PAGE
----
“Horizontal stripes are for prison,” said “Tim Gunn’s Guide to Style” star Tim Gunn. And while the sports apparel company Adidas can’t make its competitors join the chain gang, it has started a few court battles with giant retailers such as Target and Wal-Mart over their potential infringement of Adidas’ “Three Stripe Mark” on a variety of sneakers. Adidas is jazzed over its recent $64.4 million trademark infringement award (down from $300 million plus jury verdict) against Payless ShoeSource for infringing Adidas’ trademark and is looking at other retailers of discount brand striped-shoes.
The Payless dispute concerned approximately 290 Payless shoe designs that included either two or four parallel stripes in the same spots where Adidas places its trademarked stripes (you can see all of the designs the jury thought infringed here). The jury agreed with Adidas’ reasoning that Payless infringed on its three stripe trademark because there was a likelihood that consumers would be confused by the parallel lines and mistakenly believe that Adidas was the source of those shoes. It probably didn’t help that Payless “designed” the shoes by purchasing various Adidas shoes, sending them to its manufacturers in China, and directing them to remake the shoes with either two or four stripes.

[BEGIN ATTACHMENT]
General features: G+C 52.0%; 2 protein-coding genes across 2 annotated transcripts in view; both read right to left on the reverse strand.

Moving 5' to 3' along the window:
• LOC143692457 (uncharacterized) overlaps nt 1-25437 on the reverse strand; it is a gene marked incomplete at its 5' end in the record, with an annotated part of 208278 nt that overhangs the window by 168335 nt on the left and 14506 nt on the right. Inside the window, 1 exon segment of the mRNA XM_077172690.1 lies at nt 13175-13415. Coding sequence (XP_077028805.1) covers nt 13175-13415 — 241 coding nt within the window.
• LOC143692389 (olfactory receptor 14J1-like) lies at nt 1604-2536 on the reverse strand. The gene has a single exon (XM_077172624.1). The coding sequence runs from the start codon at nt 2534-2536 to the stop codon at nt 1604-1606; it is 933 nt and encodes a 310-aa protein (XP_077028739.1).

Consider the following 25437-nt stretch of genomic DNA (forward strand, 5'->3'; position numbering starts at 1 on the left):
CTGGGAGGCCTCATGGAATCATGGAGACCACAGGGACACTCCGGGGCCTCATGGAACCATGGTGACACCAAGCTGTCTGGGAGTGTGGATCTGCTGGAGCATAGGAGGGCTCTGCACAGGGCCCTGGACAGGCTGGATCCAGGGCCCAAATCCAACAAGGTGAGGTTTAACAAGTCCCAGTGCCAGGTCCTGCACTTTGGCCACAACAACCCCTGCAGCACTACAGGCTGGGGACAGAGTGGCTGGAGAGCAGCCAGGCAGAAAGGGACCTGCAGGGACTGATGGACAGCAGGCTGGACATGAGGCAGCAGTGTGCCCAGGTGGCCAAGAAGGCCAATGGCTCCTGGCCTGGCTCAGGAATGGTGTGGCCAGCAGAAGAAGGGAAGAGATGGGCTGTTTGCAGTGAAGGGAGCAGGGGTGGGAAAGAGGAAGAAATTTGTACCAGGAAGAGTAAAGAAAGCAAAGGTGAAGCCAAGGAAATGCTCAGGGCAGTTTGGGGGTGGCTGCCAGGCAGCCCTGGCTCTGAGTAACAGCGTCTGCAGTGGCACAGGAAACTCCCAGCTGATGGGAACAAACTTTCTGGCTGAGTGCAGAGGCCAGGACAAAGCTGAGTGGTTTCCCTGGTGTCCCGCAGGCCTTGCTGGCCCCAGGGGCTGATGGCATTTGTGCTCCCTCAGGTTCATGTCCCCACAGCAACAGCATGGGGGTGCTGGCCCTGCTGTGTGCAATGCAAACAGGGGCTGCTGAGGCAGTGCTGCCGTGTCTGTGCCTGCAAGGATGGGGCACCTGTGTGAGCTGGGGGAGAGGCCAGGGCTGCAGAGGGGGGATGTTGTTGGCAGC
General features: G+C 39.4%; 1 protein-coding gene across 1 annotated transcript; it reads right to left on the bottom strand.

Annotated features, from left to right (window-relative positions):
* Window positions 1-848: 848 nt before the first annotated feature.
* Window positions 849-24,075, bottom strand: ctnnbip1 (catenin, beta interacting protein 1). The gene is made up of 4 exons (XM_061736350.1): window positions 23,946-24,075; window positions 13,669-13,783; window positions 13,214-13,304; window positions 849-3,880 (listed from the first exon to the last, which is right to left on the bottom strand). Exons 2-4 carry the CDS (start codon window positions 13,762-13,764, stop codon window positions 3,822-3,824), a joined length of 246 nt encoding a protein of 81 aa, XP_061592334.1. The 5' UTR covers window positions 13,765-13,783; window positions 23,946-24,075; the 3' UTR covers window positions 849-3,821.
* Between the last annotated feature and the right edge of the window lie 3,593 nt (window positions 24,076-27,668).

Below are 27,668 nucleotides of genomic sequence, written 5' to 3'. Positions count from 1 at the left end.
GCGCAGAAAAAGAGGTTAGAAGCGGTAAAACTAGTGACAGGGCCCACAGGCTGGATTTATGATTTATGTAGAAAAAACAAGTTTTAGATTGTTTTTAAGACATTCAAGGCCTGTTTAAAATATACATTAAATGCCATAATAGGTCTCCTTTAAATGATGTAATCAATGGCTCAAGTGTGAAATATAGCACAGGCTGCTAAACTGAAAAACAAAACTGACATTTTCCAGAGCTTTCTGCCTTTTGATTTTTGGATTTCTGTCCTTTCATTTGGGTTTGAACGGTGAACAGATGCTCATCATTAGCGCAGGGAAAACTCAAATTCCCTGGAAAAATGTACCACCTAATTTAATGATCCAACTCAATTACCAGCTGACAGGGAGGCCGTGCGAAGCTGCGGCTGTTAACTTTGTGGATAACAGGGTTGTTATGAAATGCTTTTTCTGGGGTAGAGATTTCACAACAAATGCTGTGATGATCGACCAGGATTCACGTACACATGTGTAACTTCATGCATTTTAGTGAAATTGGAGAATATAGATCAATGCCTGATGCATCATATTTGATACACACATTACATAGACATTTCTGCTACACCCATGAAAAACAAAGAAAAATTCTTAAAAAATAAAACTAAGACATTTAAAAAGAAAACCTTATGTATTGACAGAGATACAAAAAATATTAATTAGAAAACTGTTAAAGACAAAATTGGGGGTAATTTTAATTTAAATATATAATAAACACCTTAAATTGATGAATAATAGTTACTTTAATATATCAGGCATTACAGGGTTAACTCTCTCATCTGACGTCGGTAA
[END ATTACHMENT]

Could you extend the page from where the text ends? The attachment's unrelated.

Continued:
Adidas has been more aggressive than a Black Friday shopper while litigating trademark infringement cases over the past few years, and although it is the second largest sporting goods retailer behind Nike it’s taking a stand as the number one shoe diva of the shoe industry.
In the present litigation with Target, Adidas is taking the company to task over its multiple-stripe designs. According to the complaint there have been three prior settlement agreements between Adidas and Target – all regarding past allegations that various shoes and apparel offered by Target have infringed Adidas’ trademarks. Who knew stripes could be so controversial?
Whatever the case, people clearly like stripes, all sorts of stripes: squiggly stripes, parallel stripes and even spinning stripes. Maybe Target will settle out of court again and join the company of Steve Madden Ltd., Polo Ralph Lauren Corp., Target Corp., Nordstrom Inc. Wal-Mart, and Kmart.
Adidas may not get beyond four stripes since K-Swiss has been legally using a five-stripe design on its shoes since 1966. Will a shoe with four stripes confuse the consumer as to Adidas’ three stripes or K-Swiss’ five stripes? Either way, Tim Gunn reminds us to keep those stripes below the waist.